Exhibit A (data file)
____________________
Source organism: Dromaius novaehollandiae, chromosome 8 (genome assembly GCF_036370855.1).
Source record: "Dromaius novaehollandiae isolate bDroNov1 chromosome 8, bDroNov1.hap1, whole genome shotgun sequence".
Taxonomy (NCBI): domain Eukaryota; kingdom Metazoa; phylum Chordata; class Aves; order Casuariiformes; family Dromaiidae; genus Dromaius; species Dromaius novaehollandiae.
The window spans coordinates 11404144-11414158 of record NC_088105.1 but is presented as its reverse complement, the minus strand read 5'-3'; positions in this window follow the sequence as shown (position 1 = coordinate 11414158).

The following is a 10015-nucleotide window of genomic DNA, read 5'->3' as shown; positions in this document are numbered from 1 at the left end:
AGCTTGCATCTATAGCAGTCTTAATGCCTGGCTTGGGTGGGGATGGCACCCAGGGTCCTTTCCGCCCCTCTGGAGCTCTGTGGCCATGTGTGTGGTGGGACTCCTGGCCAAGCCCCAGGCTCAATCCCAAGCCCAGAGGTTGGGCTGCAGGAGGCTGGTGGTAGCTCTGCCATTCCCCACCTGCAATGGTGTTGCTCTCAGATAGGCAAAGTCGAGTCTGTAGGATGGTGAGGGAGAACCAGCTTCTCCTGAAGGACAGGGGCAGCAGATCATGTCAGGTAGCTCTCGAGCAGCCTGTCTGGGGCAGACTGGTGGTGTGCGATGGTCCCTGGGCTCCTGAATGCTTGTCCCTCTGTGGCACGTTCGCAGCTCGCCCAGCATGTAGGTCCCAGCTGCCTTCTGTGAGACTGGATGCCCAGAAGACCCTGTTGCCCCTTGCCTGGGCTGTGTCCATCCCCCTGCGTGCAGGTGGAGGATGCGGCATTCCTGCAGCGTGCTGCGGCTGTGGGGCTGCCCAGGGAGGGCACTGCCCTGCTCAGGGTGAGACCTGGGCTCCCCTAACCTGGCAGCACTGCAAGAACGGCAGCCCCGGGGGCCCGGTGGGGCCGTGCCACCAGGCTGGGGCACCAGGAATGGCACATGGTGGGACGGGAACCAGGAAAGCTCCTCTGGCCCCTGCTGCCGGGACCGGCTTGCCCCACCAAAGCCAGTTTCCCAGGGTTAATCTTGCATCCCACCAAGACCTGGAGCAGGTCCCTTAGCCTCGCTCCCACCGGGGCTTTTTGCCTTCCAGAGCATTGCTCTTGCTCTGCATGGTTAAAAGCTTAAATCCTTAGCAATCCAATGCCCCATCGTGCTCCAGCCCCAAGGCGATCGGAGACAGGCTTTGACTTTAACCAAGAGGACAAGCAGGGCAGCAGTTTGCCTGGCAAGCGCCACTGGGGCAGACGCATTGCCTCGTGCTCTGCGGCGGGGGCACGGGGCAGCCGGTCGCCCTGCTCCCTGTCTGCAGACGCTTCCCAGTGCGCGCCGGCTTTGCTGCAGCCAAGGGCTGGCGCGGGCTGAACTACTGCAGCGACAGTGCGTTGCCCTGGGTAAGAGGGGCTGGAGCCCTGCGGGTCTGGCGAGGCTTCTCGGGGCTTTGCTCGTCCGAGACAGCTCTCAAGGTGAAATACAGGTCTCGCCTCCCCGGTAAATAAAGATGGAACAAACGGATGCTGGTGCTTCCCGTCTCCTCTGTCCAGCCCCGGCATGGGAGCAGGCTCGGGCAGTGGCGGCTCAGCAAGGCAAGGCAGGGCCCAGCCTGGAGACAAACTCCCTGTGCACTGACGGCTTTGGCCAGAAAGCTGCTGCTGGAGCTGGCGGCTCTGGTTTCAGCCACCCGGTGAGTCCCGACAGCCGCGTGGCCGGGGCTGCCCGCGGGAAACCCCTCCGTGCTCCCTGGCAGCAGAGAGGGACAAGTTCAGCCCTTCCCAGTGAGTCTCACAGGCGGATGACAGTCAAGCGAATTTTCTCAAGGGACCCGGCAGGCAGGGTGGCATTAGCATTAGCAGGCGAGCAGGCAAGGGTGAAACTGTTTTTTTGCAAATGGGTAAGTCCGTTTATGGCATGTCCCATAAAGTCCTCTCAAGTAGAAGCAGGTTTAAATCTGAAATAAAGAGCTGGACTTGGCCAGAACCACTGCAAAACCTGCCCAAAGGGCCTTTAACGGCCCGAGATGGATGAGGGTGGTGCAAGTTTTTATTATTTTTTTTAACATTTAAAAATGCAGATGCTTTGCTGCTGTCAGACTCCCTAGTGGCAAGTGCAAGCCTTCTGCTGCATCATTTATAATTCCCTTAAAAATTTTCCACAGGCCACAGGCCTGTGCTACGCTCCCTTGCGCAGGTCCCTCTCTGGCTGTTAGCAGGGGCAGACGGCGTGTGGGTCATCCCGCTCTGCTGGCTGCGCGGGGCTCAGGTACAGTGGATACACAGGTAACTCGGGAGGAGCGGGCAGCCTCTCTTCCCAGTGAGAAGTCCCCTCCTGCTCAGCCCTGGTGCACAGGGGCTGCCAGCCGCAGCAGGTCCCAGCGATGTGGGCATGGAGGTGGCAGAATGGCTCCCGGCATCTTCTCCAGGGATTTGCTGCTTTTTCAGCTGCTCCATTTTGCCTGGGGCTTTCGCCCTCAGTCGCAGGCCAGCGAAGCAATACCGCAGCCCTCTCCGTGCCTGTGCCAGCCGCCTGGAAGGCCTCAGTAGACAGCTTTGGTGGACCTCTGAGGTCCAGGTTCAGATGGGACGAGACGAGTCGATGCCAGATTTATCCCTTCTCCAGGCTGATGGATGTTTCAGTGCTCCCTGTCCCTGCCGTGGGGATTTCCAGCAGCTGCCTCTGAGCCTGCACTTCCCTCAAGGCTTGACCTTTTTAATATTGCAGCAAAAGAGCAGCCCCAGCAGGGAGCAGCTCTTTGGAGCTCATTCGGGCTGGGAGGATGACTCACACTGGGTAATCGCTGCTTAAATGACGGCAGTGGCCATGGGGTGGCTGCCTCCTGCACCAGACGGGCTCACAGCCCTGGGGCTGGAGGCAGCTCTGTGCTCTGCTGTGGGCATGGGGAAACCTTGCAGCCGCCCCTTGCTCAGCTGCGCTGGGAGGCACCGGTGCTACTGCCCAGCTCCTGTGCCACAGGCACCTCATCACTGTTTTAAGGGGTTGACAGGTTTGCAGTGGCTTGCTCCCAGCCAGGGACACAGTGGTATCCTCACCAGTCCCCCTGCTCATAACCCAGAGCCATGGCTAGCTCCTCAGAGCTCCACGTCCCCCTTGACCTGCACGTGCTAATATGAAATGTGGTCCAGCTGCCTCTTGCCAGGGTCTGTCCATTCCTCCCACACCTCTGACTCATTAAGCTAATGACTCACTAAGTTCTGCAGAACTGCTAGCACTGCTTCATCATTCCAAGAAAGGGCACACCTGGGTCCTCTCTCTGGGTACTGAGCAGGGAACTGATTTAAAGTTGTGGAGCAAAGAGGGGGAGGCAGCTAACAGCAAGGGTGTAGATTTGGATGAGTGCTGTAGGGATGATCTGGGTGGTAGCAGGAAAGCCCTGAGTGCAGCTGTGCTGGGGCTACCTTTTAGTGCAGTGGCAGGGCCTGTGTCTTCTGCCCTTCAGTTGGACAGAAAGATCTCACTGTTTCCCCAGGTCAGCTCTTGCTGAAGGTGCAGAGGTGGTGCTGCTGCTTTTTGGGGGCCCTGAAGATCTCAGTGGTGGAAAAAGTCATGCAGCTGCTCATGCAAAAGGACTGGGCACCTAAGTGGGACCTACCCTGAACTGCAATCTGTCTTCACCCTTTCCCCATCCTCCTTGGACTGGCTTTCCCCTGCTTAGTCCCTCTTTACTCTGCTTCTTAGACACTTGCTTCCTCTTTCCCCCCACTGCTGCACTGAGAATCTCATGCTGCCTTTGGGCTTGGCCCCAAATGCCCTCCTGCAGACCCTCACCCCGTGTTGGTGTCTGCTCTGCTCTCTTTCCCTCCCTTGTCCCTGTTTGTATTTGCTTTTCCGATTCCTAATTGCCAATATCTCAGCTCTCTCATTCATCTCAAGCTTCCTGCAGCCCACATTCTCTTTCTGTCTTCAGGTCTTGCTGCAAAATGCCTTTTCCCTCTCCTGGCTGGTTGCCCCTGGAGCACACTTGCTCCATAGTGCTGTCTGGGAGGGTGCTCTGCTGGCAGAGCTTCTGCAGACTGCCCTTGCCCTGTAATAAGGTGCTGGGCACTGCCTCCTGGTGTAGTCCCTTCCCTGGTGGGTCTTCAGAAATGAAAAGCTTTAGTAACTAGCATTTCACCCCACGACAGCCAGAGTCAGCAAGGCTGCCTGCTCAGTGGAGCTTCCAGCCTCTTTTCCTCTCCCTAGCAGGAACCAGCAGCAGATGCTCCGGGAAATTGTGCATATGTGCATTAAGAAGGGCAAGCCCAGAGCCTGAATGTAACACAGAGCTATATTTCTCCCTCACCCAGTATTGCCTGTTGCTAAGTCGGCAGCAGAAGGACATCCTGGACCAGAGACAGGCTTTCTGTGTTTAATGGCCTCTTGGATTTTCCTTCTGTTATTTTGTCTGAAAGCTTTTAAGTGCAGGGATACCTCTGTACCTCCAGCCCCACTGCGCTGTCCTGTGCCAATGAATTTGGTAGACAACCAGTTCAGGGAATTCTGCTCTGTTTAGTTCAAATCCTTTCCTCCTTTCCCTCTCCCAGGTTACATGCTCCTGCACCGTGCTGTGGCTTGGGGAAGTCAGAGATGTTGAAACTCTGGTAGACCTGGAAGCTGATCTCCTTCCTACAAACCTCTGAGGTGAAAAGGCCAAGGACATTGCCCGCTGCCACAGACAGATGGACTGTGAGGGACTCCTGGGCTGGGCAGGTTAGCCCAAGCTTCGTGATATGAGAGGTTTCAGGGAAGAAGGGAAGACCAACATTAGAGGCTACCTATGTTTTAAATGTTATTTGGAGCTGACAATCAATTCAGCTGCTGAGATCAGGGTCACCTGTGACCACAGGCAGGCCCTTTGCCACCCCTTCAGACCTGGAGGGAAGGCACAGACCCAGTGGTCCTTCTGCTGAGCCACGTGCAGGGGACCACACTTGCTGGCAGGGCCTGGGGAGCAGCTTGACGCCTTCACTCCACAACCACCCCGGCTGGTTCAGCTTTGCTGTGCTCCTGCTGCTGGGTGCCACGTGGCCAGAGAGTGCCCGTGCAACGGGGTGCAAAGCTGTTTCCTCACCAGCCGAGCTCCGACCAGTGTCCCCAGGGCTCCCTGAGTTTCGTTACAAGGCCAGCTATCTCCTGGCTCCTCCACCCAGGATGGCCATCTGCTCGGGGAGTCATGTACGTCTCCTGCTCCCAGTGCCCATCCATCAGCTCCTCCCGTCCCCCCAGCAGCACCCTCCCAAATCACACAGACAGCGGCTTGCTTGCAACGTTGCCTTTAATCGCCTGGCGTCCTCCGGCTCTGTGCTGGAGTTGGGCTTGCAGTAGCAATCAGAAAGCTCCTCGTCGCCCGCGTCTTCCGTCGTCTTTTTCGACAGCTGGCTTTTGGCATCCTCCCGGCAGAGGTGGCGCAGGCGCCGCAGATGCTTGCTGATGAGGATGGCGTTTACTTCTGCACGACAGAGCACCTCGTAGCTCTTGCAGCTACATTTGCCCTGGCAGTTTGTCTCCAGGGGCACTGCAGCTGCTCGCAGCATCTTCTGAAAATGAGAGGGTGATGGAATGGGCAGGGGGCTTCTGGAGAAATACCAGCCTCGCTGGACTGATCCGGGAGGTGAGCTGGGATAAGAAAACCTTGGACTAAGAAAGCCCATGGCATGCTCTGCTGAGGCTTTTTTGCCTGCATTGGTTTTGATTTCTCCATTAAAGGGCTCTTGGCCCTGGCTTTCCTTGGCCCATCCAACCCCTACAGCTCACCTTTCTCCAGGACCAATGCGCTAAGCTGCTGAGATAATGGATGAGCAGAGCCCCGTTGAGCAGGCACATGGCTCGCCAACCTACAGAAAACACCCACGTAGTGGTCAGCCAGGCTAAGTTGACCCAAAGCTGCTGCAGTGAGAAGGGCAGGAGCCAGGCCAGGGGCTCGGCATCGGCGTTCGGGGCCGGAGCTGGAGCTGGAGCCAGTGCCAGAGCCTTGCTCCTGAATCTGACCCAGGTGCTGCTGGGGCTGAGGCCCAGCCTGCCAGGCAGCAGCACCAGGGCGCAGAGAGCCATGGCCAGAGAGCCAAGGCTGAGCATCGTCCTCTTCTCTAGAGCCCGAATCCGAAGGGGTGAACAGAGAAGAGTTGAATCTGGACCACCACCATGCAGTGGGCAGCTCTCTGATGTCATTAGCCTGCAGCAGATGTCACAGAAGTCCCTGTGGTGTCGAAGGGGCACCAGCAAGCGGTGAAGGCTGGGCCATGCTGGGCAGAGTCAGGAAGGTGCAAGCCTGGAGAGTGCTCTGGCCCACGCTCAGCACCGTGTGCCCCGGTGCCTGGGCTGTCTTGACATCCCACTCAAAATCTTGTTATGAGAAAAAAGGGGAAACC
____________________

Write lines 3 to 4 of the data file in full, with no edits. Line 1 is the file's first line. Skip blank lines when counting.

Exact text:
Taxonomy (NCBI): domain Eukaryota; kingdom Metazoa; phylum Chordata; class Aves; order Casuariiformes; family Dromaiidae; genus Dromaius; species Dromaius novaehollandiae.
The window spans coordinates 11404144-11414158 of record NC_088105.1 but is presented as its reverse complement, the minus strand read 5'-3'; positions in this window follow the sequence as shown (position 1 = coordinate 11414158).